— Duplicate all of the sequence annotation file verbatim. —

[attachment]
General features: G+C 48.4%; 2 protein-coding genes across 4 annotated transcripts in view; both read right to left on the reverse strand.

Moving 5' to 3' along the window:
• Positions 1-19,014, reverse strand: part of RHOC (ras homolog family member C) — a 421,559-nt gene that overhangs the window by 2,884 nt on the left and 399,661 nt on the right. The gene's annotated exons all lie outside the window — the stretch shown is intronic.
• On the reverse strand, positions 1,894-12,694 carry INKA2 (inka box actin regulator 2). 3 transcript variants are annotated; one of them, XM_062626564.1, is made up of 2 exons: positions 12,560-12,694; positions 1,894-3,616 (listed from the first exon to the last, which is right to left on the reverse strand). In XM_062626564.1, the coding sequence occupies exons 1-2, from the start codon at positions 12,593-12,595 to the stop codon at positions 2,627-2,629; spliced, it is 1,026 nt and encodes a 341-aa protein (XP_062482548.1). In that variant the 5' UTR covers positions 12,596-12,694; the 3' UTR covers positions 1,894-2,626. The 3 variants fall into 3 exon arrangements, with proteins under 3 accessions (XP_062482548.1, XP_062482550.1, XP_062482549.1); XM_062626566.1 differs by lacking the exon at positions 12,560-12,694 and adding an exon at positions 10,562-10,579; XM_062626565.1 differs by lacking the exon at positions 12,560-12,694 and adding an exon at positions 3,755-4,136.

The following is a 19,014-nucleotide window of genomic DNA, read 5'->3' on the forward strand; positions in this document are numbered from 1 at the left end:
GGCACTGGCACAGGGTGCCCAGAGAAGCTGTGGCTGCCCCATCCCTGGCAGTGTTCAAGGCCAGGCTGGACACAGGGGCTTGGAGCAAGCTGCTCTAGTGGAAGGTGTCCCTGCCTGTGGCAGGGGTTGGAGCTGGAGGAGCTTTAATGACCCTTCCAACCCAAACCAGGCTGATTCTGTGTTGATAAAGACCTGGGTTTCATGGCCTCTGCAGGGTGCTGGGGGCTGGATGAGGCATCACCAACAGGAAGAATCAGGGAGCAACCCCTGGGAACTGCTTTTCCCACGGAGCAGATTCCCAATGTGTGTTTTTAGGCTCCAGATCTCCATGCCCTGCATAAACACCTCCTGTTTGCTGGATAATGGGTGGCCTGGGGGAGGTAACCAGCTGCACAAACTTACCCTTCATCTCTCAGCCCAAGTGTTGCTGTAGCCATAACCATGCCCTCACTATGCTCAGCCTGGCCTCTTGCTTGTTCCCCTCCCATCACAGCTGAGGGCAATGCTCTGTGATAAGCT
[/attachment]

General features: G+C 48.4%; 2 protein-coding genes across 4 annotated transcripts in view; both read right to left on the reverse strand.

Moving 5' to 3' along the window:
• Positions 1-19,014, reverse strand: part of RHOC (ras homolog family member C) — a 421,559-nt gene that overhangs the window by 2,884 nt on the left and 399,661 nt on the right. The gene's annotated exons all lie outside the window — the stretch shown is intronic.
• On the reverse strand, positions 1,894-12,694 carry INKA2 (inka box actin regulator 2). 3 transcript variants are annotated; one of them, XM_062626564.1, is made up of 2 exons: positions 12,560-12,694; positions 1,894-3,616 (listed from the first exon to the last, which is right to left on the reverse strand). In XM_062626564.1, the coding sequence occupies exons 1-2, from the start codon at positions 12,593-12,595 to the stop codon at positions 2,627-2,629; spliced, it is 1,026 nt and encodes a 341-aa protein (XP_062482548.1). In that variant the 5' UTR covers positions 12,596-12,694; the 3' UTR covers positions 1,894-2,626. The 3 variants fall into 3 exon arrangements, with proteins under 3 accessions (XP_062482548.1, XP_062482550.1, XP_062482549.1); XM_062626566.1 differs by lacking the exon at positions 12,560-12,694 and adding an exon at positions 10,562-10,579; XM_062626565.1 differs by lacking the exon at positions 12,560-12,694 and adding an exon at positions 3,755-4,136.

The following is a 19,014-nucleotide window of genomic DNA, read 5'->3' on the forward strand; positions in this document are numbered from 1 at the left end:
GGCACTGGCACAGGGTGCCCAGAGAAGCTGTGGCTGCCCCATCCCTGGCAGTGTTCAAGGCCAGGCTGGACACAGGGGCTTGGAGCAAGCTGCTCTAGTGGAAGGTGTCCCTGCCTGTGGCAGGGGTTGGAGCTGGAGGAGCTTTAATGACCCTTCCAACCCAAACCAGGCTGATTCTGTGTTGATAAAGACCTGGGTTTCATGGCCTCTGCAGGGTGCTGGGGGCTGGATGAGGCATCACCAACAGGAAGAATCAGGGAGCAACCCCTGGGAACTGCTTTTCCCACGGAGCAGATTCCCAATGTGTGTTTTTAGGCTCCAGATCTCCATGCCCTGCATAAACACCTCCTGTTTGCTGGATAATGGGTGGCCTGGGGGAGGTAACCAGCTGCACAAACTTACCCTTCATCTCTCAGCCCAAGTGTTGCTGTAGCCATAACCATGCCCTCACTATGCTCAGCCTGGCCTCTTGCTTGTTCCCCTCCCATCACAGCTGAGGGCAATGCTCTGTGATAAGCT